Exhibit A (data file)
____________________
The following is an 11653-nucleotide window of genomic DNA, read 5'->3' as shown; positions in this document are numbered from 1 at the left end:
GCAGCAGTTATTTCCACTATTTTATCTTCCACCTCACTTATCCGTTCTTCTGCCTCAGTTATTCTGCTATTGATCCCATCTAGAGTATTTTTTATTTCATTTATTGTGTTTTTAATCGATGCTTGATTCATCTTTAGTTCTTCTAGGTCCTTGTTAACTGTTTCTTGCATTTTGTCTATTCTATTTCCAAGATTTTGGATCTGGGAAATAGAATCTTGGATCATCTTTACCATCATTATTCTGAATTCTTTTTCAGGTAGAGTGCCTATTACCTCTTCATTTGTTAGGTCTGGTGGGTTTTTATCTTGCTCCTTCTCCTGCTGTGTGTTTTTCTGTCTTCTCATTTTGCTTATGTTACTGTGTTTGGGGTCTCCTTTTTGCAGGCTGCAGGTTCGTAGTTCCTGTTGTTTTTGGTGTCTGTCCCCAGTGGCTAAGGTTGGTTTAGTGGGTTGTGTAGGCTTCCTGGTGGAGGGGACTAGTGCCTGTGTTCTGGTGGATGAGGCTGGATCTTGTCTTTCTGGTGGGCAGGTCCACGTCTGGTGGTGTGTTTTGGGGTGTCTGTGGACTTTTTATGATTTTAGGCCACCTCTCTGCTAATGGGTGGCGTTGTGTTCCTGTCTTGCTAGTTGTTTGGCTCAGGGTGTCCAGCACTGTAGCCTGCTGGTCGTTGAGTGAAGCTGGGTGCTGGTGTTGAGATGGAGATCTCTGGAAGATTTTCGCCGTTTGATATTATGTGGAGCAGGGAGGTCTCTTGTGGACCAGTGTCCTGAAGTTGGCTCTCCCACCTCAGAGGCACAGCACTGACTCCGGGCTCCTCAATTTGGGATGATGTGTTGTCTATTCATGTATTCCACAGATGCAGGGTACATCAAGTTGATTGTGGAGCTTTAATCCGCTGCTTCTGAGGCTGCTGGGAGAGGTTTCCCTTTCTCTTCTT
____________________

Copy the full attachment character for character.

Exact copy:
The following is an 11653-nucleotide window of genomic DNA, read 5'->3' as shown; positions in this document are numbered from 1 at the left end:
GCAGCAGTTATTTCCACTATTTTATCTTCCACCTCACTTATCCGTTCTTCTGCCTCAGTTATTCTGCTATTGATCCCATCTAGAGTATTTTTTATTTCATTTATTGTGTTTTTAATCGATGCTTGATTCATCTTTAGTTCTTCTAGGTCCTTGTTAACTGTTTCTTGCATTTTGTCTATTCTATTTCCAAGATTTTGGATCTGGGAAATAGAATCTTGGATCATCTTTACCATCATTATTCTGAATTCTTTTTCAGGTAGAGTGCCTATTACCTCTTCATTTGTTAGGTCTGGTGGGTTTTTATCTTGCTCCTTCTCCTGCTGTGTGTTTTTCTGTCTTCTCATTTTGCTTATGTTACTGTGTTTGGGGTCTCCTTTTTGCAGGCTGCAGGTTCGTAGTTCCTGTTGTTTTTGGTGTCTGTCCCCAGTGGCTAAGGTTGGTTTAGTGGGTTGTGTAGGCTTCCTGGTGGAGGGGACTAGTGCCTGTGTTCTGGTGGATGAGGCTGGATCTTGTCTTTCTGGTGGGCAGGTCCACGTCTGGTGGTGTGTTTTGGGGTGTCTGTGGACTTTTTATGATTTTAGGCCACCTCTCTGCTAATGGGTGGCGTTGTGTTCCTGTCTTGCTAGTTGTTTGGCTCAGGGTGTCCAGCACTGTAGCCTGCTGGTCGTTGAGTGAAGCTGGGTGCTGGTGTTGAGATGGAGATCTCTGGAAGATTTTCGCCGTTTGATATTATGTGGAGCAGGGAGGTCTCTTGTGGACCAGTGTCCTGAAGTTGGCTCTCCCACCTCAGAGGCACAGCACTGACTCCGGGCTCCTCAATTTGGGATGATGTGTTGTCTATTCATGTATTCCACAGATGCAGGGTACATCAAGTTGATTGTGGAGCTTTAATCCGCTGCTTCTGAGGCTGCTGGGAGAGGTTTCCCTTTCTCTTCTT